The High-Value Nutrition National Science Challenge has today announced a $3.5 million research investment funding for two Research Programmes, which are in addition to the four programmes previously announced in June. The new programmes will foster strong science and business collaborations, and will each receive research investment over the next five years as part of the second phase of the Challenge.
In phase one of the Challenge, the Science of Food programme of work included the development of foods that incorporate bioactives into palatable foods. The role of the Science of Food programme is to provide guidance and support to develop novel food solutions. The new programme will build on the capabilities developed in phase one, and together with industry partners focus on designing and developing foods that have validated health benefits, that consumers want, and that industry can manufacture and take to market.
“By collaborating with NUKU ki te PukuTM, a cluster of innovative Māori businesses, we co-developed a high-value nutrition bar that was tested for health benefits under the Metabolic Health Platform, targeted to pre-diabetic consumers in China,” says Principal Investigator, Distinguished Professor Harjinder Singh from the Riddet Institute.
“This relationship afforded us not only the opportunity to provide technical guidance and capability to the cluster in the development of its trial product, but also allowed us to support the development of best-practice guidance for Māori Small to Medium Enterprises translating mātauranga Māori and Māori values into their food innovation business models.” he says.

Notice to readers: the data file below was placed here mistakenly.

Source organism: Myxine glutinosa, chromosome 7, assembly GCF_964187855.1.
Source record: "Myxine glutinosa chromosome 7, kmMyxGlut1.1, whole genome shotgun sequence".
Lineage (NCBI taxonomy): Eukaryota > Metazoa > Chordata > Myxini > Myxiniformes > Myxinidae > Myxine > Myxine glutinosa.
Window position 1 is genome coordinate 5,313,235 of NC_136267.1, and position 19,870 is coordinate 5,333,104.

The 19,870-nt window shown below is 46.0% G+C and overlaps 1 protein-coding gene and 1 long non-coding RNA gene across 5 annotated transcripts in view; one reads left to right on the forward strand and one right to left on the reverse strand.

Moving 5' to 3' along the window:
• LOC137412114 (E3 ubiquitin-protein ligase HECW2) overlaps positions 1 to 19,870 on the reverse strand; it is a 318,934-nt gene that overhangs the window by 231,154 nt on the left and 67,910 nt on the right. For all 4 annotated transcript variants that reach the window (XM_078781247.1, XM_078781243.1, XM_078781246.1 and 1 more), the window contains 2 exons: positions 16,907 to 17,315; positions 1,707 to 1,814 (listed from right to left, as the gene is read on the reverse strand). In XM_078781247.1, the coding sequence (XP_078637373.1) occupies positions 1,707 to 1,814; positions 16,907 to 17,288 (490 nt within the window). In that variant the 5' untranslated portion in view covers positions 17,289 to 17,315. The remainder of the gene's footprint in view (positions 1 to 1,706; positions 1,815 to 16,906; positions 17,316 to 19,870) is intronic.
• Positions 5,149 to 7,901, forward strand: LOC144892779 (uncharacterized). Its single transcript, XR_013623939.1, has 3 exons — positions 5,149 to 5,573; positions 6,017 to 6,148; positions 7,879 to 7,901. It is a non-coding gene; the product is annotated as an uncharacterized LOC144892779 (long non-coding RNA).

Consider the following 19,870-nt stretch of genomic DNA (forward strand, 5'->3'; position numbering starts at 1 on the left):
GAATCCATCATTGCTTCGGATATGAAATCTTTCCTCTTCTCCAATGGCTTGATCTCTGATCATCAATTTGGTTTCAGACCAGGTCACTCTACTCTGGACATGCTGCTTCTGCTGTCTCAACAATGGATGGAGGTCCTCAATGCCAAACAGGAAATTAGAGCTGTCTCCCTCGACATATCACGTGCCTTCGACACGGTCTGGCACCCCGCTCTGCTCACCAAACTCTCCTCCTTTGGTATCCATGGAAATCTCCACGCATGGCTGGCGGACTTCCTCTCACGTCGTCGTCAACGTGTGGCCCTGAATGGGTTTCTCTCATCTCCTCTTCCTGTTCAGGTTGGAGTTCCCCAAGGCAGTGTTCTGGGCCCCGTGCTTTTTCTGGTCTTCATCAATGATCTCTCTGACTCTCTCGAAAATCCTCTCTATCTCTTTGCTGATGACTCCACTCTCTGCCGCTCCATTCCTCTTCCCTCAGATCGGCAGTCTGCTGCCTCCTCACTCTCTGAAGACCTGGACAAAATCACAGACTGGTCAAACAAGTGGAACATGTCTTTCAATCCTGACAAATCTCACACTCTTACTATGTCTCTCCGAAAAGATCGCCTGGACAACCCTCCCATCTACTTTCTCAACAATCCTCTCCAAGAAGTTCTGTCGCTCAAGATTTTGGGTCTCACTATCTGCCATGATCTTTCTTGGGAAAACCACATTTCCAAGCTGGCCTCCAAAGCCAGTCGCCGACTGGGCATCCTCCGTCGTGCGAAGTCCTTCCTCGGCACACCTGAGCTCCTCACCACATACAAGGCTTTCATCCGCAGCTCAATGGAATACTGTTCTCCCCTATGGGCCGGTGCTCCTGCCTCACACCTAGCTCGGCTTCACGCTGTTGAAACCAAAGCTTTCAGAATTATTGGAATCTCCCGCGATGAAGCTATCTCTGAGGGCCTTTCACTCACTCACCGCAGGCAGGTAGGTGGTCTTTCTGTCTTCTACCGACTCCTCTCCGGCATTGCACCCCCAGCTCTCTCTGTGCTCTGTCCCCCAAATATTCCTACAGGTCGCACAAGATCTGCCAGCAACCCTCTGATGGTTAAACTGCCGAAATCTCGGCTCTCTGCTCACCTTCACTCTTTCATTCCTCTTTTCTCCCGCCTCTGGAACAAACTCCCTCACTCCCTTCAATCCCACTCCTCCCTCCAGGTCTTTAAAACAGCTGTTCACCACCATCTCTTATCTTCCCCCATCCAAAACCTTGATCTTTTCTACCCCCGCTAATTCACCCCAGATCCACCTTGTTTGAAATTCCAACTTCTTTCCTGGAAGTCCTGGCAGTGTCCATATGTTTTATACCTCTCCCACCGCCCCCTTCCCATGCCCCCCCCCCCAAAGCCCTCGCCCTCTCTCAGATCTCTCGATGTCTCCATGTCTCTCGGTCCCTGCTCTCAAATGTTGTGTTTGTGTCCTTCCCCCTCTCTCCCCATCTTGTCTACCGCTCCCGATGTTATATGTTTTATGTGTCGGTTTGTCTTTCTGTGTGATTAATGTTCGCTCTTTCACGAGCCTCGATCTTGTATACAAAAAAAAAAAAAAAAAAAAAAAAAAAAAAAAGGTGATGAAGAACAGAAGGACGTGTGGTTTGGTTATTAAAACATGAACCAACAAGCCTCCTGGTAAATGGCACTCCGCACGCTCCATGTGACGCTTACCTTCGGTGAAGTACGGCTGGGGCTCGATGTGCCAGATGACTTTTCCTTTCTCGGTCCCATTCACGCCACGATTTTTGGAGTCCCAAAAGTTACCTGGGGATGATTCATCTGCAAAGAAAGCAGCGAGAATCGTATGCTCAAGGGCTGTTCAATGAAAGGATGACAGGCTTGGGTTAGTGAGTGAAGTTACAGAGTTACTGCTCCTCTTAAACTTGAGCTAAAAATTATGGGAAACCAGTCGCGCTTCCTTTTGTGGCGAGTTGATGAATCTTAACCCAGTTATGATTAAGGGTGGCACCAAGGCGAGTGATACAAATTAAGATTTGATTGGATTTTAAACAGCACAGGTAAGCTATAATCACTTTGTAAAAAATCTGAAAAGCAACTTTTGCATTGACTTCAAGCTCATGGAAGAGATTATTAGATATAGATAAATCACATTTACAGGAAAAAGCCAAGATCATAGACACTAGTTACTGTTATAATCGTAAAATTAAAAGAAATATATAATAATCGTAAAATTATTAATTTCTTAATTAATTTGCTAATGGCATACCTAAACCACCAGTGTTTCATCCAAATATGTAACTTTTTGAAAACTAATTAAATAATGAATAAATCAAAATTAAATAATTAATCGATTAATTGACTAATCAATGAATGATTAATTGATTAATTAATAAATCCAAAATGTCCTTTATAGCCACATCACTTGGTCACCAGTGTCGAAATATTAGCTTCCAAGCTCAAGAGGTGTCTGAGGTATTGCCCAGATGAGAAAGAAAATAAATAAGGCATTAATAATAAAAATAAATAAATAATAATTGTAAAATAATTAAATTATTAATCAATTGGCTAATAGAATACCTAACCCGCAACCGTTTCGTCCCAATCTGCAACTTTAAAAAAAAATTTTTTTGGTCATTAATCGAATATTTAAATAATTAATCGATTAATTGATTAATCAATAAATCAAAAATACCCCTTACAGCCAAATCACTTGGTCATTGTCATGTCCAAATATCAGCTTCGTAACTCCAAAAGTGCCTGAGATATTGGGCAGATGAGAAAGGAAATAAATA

The Consumer Insights programme of research, led by Dr Denise Conroy, Plant & Food Research, will build on the work done in phase one, which established an in-depth understanding of Chinese consumer needs though interviews and surveys. Insights were shared with industry through targeted workshops, which culminated in the development of innovation plans. In phase 2, science will focus on consumers’ choices of High-Value Nutrition foods in the Chinese environment, and how rapidly consumer beliefs, attitudes and perceptions are changing.
“This is critical to the ability of High-Value Nutrition and New Zealand companies to predict and create foods that are unique to New Zealand and are of high-value for the future,” says Joanne Todd, Challenge Director. “The Challenge also offers us a unique opportunity to gain consumer insights from participants in our clinical trials, which will provide valuable feedback to our industry partners on product perceptions and usage,” she says.
“China is one of New Zealand’s biggest export markets, and understanding what Chinese consumers want and need from their food is key to developing new products with maximum appeal. This research will help us learn more and apply those findings in a New Zealand context to develop new foods for export, ” says Principal Investigator, Dr Denise Conroy.
An online survey was undertaken in phase one of the Consumer Insights Research Programme, which aimed to quantify Chinese consumers’ beliefs, attitudes and perceptions regarding the role of food in maintaining health and wellness. This followed a well-recognised approach in which quantitative data was gathered to support insights uncovered during the in-home interviews and focus groups conducted in 2018.
The survey results showed a definitive opportunity for New Zealand high-value nutrition foods, and the Challenge is now focusing on those areas that were identified as of most importance to those consumers who are well and have a high interest in food and health.
“High-Value Nutrition will use consumer insights gained from this research to model which foods may provide the best value and potential economic return by targeting those customers who may be willing to change behaviours and spend money on high-value food and beverage products,” she says.
Read more about the High-Value Nutrition National Science Challenge announcement of $22.4M investment for health research dated 23 June 2019 here: